Does Resident Experience Affect Outcomes in Complex Abdominal Surgery?

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Background: For complex abdominal operations, the influence of provider and hospital volume on surgical outcomes has been described. The impact of resident experience is less well understood.

Methods: We reviewed perioperative outcomes after pancreaticoduodenectomy (PD) at a single high-volume center between 2006 and 2012. Resident participation and outcomes were collected in a prospectively maintained database. Resident experience was defined as post-graduate year (PGY) and number of PDs performed.

Results: Twenty-nine residents and four attending surgeons completed 681 PDs. The overall complication rate was 44%; PD-specific complications (defined as pancreatic fistula, delayed gastric emptying, bile leak, abscess, and wound infection) occurred in 28% and were significantly more common when the first assistant was a PGY 4 rather than a PGY 5 or 6 (44% vs. 27%, p=0.016). Logistic regression demonstrated that as residents perform more cases, PD-specific complications decrease (OR=0.97, p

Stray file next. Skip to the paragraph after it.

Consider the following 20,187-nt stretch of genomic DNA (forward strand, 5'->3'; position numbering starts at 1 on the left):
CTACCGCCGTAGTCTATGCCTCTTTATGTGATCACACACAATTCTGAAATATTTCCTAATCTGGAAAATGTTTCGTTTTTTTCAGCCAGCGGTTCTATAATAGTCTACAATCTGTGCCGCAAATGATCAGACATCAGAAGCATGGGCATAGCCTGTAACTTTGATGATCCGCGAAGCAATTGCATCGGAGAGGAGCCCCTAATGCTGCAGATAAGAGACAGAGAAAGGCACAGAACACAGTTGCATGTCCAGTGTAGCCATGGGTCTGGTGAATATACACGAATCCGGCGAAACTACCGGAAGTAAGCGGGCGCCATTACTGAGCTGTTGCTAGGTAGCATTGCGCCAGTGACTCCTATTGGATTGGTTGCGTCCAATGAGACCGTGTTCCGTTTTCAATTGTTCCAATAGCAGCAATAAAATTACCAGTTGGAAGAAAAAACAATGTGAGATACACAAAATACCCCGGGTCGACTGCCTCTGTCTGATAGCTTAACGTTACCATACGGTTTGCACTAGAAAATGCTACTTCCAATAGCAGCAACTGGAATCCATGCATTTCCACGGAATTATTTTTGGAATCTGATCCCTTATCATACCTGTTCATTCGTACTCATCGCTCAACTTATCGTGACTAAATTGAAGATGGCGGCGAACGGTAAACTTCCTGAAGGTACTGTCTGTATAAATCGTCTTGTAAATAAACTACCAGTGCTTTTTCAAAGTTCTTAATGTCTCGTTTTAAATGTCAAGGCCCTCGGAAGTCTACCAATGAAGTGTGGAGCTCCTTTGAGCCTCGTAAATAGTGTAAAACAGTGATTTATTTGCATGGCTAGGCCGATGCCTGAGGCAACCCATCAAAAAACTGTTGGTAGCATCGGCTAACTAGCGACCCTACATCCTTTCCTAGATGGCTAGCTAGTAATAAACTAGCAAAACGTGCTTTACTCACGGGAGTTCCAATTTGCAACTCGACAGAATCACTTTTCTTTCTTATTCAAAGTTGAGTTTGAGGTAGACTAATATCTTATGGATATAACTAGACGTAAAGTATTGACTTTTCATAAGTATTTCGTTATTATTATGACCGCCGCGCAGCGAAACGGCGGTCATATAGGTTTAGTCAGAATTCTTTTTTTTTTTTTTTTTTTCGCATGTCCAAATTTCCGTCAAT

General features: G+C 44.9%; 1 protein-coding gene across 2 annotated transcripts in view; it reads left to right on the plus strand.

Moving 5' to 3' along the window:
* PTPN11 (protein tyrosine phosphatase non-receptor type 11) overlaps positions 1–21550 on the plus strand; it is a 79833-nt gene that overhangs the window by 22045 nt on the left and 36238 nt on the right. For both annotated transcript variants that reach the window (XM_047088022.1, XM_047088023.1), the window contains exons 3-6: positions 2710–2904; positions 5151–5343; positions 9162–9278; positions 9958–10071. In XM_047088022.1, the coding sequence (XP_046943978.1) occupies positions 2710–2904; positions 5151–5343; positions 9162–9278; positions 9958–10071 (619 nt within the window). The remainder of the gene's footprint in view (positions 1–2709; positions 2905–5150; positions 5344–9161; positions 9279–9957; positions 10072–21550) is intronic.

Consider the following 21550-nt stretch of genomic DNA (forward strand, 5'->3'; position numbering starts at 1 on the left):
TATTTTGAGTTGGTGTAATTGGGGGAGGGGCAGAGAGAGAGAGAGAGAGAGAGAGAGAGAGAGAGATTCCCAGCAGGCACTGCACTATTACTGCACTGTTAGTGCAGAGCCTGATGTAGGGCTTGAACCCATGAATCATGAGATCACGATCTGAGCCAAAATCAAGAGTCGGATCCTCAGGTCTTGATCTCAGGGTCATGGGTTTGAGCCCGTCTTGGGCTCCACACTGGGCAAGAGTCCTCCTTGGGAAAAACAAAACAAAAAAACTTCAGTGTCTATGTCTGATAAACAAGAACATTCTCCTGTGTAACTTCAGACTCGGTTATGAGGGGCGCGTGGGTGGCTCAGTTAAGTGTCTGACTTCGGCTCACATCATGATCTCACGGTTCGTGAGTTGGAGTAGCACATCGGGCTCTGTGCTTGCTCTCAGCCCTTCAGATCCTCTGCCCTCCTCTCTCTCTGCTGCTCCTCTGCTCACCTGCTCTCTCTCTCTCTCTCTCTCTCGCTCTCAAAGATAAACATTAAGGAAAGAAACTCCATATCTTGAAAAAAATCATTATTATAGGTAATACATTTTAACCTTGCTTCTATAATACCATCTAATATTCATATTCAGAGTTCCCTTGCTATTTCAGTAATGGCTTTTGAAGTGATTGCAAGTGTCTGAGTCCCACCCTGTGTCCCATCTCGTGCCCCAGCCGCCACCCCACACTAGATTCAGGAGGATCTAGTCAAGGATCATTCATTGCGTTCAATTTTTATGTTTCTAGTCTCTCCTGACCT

Conclusions: We highlight the impact of resident involvement in complex abdominal operations, demonstrating that as residents build experience with PD, patient outcomes improve. This is consistent with volume-outcome relationships for attending physicians and high-volume hospitals. Complex cases provide unparalleled learning opportunities and remain an important component of surgical training. Maximizing resident repetitive exposure to complex surgical procedures benefits both the patient and the trainee.


PLENARY SESSION VII. Residents and Fellows Research Conference, Digestive Disease Week.




Department of Surgery, Department of Surgery Faculty

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